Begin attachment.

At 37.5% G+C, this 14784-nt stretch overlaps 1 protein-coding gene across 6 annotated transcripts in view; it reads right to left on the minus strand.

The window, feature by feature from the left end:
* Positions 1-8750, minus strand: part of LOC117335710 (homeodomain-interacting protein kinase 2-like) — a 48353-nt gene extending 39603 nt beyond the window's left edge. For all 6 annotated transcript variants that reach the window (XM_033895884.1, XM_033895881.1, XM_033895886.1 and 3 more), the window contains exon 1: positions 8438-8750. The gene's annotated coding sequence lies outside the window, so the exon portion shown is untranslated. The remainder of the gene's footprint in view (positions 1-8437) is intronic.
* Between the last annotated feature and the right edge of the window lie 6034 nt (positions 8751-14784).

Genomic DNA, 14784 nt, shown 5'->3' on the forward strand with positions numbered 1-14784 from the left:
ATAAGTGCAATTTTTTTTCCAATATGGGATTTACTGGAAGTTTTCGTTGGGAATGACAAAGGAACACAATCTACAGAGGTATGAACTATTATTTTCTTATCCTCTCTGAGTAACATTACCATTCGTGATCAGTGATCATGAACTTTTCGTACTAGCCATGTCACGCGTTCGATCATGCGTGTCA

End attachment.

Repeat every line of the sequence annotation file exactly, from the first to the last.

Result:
At 37.5% G+C, this 14784-nt stretch overlaps 1 protein-coding gene across 6 annotated transcripts in view; it reads right to left on the minus strand.

The window, feature by feature from the left end:
* Positions 1-8750, minus strand: part of LOC117335710 (homeodomain-interacting protein kinase 2-like) — a 48353-nt gene extending 39603 nt beyond the window's left edge. For all 6 annotated transcript variants that reach the window (XM_033895884.1, XM_033895881.1, XM_033895886.1 and 3 more), the window contains exon 1: positions 8438-8750. The gene's annotated coding sequence lies outside the window, so the exon portion shown is untranslated. The remainder of the gene's footprint in view (positions 1-8437) is intronic.
* Between the last annotated feature and the right edge of the window lie 6034 nt (positions 8751-14784).

Genomic DNA, 14784 nt, shown 5'->3' on the forward strand with positions numbered 1-14784 from the left:
ATAAGTGCAATTTTTTTTCCAATATGGGATTTACTGGAAGTTTTCGTTGGGAATGACAAAGGAACACAATCTACAGAGGTATGAACTATTATTTTCTTATCCTCTCTGAGTAACATTACCATTCGTGATCAGTGATCATGAACTTTTCGTACTAGCCATGTCACGCGTTCGATCATGCGTGTCA